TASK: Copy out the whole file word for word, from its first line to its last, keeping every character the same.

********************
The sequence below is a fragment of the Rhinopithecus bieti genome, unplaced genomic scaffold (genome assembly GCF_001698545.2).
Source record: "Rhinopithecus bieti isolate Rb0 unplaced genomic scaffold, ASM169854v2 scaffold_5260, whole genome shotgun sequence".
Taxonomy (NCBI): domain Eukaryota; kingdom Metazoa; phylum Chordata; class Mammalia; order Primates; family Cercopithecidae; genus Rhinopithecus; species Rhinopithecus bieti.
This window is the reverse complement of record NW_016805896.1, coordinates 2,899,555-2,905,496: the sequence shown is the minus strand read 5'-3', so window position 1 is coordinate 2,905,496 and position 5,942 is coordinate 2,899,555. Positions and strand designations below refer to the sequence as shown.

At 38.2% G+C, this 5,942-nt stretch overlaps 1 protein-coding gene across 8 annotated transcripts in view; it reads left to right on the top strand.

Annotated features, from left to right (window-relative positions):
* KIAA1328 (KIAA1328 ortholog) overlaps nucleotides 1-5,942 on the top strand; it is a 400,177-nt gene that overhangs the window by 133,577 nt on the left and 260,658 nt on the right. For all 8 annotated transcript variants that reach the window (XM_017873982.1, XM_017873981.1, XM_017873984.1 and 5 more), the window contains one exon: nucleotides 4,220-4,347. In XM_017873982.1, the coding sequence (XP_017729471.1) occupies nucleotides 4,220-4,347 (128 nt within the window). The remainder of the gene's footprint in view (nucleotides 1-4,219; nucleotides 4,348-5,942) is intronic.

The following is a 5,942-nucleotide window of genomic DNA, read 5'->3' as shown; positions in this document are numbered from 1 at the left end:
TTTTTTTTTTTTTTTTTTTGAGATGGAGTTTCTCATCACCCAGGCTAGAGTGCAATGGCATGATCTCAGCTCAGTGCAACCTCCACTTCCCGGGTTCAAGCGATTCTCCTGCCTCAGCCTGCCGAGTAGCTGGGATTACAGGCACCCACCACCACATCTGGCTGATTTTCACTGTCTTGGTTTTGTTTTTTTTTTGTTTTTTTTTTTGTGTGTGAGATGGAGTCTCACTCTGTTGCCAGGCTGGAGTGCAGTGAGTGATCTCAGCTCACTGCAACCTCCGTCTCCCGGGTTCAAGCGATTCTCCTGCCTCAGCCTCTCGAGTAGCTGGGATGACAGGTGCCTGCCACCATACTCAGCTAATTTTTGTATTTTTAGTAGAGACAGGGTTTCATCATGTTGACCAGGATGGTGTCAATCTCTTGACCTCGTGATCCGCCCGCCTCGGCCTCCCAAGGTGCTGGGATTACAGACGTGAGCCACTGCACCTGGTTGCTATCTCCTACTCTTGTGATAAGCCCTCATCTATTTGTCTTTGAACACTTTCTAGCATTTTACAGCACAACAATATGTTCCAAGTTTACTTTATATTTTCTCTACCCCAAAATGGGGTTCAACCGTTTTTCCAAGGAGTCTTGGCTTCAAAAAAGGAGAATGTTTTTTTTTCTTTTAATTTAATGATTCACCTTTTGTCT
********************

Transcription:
The sequence below is a fragment of the Rhinopithecus bieti genome, unplaced genomic scaffold (genome assembly GCF_001698545.2).
Source record: "Rhinopithecus bieti isolate Rb0 unplaced genomic scaffold, ASM169854v2 scaffold_5260, whole genome shotgun sequence".
Taxonomy (NCBI): domain Eukaryota; kingdom Metazoa; phylum Chordata; class Mammalia; order Primates; family Cercopithecidae; genus Rhinopithecus; species Rhinopithecus bieti.
This window is the reverse complement of record NW_016805896.1, coordinates 2,899,555-2,905,496: the sequence shown is the minus strand read 5'-3', so window position 1 is coordinate 2,905,496 and position 5,942 is coordinate 2,899,555. Positions and strand designations below refer to the sequence as shown.

At 38.2% G+C, this 5,942-nt stretch overlaps 1 protein-coding gene across 8 annotated transcripts in view; it reads left to right on the top strand.

Annotated features, from left to right (window-relative positions):
* KIAA1328 (KIAA1328 ortholog) overlaps nucleotides 1-5,942 on the top strand; it is a 400,177-nt gene that overhangs the window by 133,577 nt on the left and 260,658 nt on the right. For all 8 annotated transcript variants that reach the window (XM_017873982.1, XM_017873981.1, XM_017873984.1 and 5 more), the window contains one exon: nucleotides 4,220-4,347. In XM_017873982.1, the coding sequence (XP_017729471.1) occupies nucleotides 4,220-4,347 (128 nt within the window). The remainder of the gene's footprint in view (nucleotides 1-4,219; nucleotides 4,348-5,942) is intronic.

The following is a 5,942-nucleotide window of genomic DNA, read 5'->3' as shown; positions in this document are numbered from 1 at the left end:
TTTTTTTTTTTTTTTTTTTGAGATGGAGTTTCTCATCACCCAGGCTAGAGTGCAATGGCATGATCTCAGCTCAGTGCAACCTCCACTTCCCGGGTTCAAGCGATTCTCCTGCCTCAGCCTGCCGAGTAGCTGGGATTACAGGCACCCACCACCACATCTGGCTGATTTTCACTGTCTTGGTTTTGTTTTTTTTTTGTTTTTTTTTTTGTGTGTGAGATGGAGTCTCACTCTGTTGCCAGGCTGGAGTGCAGTGAGTGATCTCAGCTCACTGCAACCTCCGTCTCCCGGGTTCAAGCGATTCTCCTGCCTCAGCCTCTCGAGTAGCTGGGATGACAGGTGCCTGCCACCATACTCAGCTAATTTTTGTATTTTTAGTAGAGACAGGGTTTCATCATGTTGACCAGGATGGTGTCAATCTCTTGACCTCGTGATCCGCCCGCCTCGGCCTCCCAAGGTGCTGGGATTACAGACGTGAGCCACTGCACCTGGTTGCTATCTCCTACTCTTGTGATAAGCCCTCATCTATTTGTCTTTGAACACTTTCTAGCATTTTACAGCACAACAATATGTTCCAAGTTTACTTTATATTTTCTCTACCCCAAAATGGGGTTCAACCGTTTTTCCAAGGAGTCTTGGCTTCAAAAAAGGAGAATGTTTTTTTTTCTTTTAATTTAATGATTCACCTTTTGTCT